Public Health Ontario has reported 441 new cases of COVID-19 today, which is an increase of 1.8 per cent in the province’s total cases confirmed since the start of the pandemic.
The provincial update also reports 28 more deaths attributed to the coronavirus.
Those deaths include one person between the ages of 40 and 59, four people between the ages of 60 and 79, and 23 people over the age of 80.
The daily epidemiology update also indicates 258 more people are now considered recovered from COVID-19.
However, the report states anyone whose symptom onset date occurred 14 days ago and who is not hospitalized is considered recovered for the purposes of the daily update. Those people who are reported as recovered may still be experiencing symptoms with varying severity.
There have been a total of 24,628 cases of COVID-19 confirmed in ONtario, with 18,767 of those (76.2 per cent) reported as recovered. Public Health Ontario reports 2,021 people have died as a result of the virus.
Of the cases reported by the province’s public health agency, 4,711 people who have tested positive have been long-term care residents, and 1,623 have been health care workers associated with long-term care outbreaks. Public Health Ontario reports there have been 1,262 deaths of long-term care residents from COVID-19 and four staff have died from the coronavirus.
The Ministry of Long-Term Care daily report states there are now 171 outbreaks in long-term care homes, with 2,252 active cases of COVID-19 in residents and 1,523 active cases in long-term care staff. The ministry reports 1,486 long-term care residents and six staff have died from COVID-19. The ministry’s report includes information reported directly by long-term care homes. Public Health Ontario’s daily report includes information reported by regional health units, and tends to lag behind what is reported by the ministry.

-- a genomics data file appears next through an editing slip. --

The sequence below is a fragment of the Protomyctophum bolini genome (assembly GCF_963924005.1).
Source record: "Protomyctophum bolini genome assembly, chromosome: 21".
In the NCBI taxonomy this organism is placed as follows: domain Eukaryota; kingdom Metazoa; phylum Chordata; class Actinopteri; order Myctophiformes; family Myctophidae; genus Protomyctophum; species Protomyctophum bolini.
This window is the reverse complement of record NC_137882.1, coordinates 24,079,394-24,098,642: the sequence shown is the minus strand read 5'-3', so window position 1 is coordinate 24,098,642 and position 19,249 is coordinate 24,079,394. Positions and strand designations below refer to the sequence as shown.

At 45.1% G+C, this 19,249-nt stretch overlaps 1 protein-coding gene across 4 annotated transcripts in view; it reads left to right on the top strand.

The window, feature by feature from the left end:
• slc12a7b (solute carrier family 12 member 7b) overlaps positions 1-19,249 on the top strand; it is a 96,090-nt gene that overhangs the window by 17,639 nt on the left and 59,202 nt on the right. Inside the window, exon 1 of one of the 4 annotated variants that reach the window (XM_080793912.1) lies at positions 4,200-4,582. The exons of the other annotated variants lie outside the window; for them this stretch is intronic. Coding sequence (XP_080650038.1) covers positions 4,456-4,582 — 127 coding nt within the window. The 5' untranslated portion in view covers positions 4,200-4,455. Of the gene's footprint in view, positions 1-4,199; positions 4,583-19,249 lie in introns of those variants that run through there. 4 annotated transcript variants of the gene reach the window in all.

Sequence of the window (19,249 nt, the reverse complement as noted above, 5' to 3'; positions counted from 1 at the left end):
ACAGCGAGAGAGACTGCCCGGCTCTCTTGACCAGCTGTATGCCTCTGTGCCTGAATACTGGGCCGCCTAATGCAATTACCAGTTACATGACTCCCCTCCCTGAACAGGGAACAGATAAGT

Public Health Ontario is also reporting ongoing outbreaks at 79 retirement homes and 54 hospitals.
The May 22 report, which includes data reported to Public Health Ontario as of 4 p.m. on May 21, states there were 11,276 test processed on May 20 with 5,516 tests awaiting results.
A graph included in the province’s daily update shows an increase in percent positivity, which is the percentage of all tests processed that indicate a positive result. From about May 8 to May 15, the percentage of positive results compared to tests processed was less than five per cent. Over the last couple days it has hovered around six to eight per cent.
Simcoe Muskoka District Health Unit has reported 441 total cases of COVID-19 in the region, 324 people have recovered, including 306 residents in Simcoe County. Thirty-five people from Simcoe County, and one resident from Muskoka have died from the coronavirus.
The breakdown of cases in each municipality, according to the health unit is as follows:
Barrie (145 cases, 99 recoveries, 14 deaths, 1 in hospital), Bradford West Gwillimbury (94 cases, 71 recoveries, 12 deaths, 1 in hospital), New Tecumseth (44 cases, 28 recoveries, 2 in hospital, one death), Orillia (17 cases, 13 recoveries, 2 deaths, one in hospital), Collingwood (16 cases, 11 recoveries), Wasaga Beach (13 cases, 10 recoveries, one death), Clearview (7 cases, 6 recoveries, one death), Innisfil (30 cases, 27 recoveries), Springwater (8 cases, 6 recoveries, 1 death), Midland (6 cases, all recovered), Oro-Medonte (5 cases, 2 recoveries, 2 deaths, 1 in hospital), Adjala-Tosorontio (7 cases, all recovered), Essa (10 cases, 7 recoveries, 1 death), Ramara (6 cases, 4 recoveries), Tiny (3 cases, 2 recoveries), Tay (5 cases, 2 recoveries, 1 in hospital), Penetanguishene (3 cases, 2 recoveries), and Severn (3 cases, all recovered) for a total of 422 cases in Simcoe County, including 306 recoveries and eight hospitalizations.
There are also 19 confirmed positive cases in Muskoka, and 17 have recovered, one person from Muskoka Lakes has died.
The case rate (including lab-confirmed cases only) for the Simcoe-Muskoka region is 73.6 cases per 100,000 population. The provincial average is 165.7 cases per 100,000 population.